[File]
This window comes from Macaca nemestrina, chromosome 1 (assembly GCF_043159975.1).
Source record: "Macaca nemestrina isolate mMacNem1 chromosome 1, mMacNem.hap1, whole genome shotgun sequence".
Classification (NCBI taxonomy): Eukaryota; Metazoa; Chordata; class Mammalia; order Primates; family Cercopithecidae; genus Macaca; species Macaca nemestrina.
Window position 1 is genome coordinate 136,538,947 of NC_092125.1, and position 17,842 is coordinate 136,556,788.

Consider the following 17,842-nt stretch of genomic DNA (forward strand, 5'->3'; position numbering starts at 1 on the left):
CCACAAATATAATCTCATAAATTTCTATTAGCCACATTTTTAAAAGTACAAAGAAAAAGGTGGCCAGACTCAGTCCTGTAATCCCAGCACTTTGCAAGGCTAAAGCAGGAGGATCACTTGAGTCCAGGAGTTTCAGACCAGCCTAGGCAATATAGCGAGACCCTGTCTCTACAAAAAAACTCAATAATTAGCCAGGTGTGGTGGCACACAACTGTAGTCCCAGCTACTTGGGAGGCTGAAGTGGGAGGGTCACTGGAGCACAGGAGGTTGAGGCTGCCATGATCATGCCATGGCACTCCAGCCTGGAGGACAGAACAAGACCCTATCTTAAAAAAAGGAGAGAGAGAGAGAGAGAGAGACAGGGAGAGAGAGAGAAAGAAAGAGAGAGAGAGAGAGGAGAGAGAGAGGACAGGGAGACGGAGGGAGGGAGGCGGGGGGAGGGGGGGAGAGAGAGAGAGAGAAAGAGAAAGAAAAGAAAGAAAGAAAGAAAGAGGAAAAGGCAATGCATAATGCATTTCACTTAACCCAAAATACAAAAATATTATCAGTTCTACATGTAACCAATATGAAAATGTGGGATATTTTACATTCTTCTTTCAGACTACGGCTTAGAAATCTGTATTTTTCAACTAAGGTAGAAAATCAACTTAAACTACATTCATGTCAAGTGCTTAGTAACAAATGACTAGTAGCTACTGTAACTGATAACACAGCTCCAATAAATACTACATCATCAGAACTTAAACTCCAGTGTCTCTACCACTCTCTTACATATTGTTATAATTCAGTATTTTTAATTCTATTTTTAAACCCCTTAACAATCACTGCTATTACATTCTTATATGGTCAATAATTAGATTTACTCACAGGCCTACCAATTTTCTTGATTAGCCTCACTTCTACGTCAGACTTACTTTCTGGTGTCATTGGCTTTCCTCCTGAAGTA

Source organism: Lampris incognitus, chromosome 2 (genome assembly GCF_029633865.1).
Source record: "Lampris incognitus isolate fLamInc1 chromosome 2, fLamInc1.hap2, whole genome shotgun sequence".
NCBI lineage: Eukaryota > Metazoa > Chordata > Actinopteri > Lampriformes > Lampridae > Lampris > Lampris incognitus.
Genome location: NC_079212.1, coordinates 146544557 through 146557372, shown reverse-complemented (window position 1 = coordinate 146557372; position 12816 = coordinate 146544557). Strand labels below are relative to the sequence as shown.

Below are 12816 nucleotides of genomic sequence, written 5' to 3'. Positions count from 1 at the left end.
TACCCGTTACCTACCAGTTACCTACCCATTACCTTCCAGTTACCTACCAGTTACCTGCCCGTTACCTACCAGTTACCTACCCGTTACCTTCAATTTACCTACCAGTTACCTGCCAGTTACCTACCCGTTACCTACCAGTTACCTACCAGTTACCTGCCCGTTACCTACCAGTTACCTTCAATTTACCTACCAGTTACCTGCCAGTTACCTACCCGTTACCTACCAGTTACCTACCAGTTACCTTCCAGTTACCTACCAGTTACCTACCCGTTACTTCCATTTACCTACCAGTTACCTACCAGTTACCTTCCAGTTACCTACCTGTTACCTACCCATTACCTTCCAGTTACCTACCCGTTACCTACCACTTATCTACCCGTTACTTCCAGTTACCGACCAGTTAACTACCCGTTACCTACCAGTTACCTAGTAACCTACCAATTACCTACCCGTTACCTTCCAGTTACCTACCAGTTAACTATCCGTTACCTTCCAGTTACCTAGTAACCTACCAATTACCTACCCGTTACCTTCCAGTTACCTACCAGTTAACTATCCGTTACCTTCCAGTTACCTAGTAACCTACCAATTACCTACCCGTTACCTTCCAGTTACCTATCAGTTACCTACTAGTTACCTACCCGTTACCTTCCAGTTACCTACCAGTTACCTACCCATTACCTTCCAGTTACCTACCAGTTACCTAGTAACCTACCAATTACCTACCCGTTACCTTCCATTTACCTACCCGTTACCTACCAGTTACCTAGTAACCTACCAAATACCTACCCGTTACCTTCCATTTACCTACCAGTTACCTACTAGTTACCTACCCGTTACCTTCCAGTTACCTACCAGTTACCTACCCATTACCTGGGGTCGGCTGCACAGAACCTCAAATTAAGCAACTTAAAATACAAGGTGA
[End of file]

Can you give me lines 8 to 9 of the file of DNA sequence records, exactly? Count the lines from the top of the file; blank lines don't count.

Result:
Source record: "Lampris incognitus isolate fLamInc1 chromosome 2, fLamInc1.hap2, whole genome shotgun sequence".
NCBI lineage: Eukaryota > Metazoa > Chordata > Actinopteri > Lampriformes > Lampridae > Lampris > Lampris incognitus.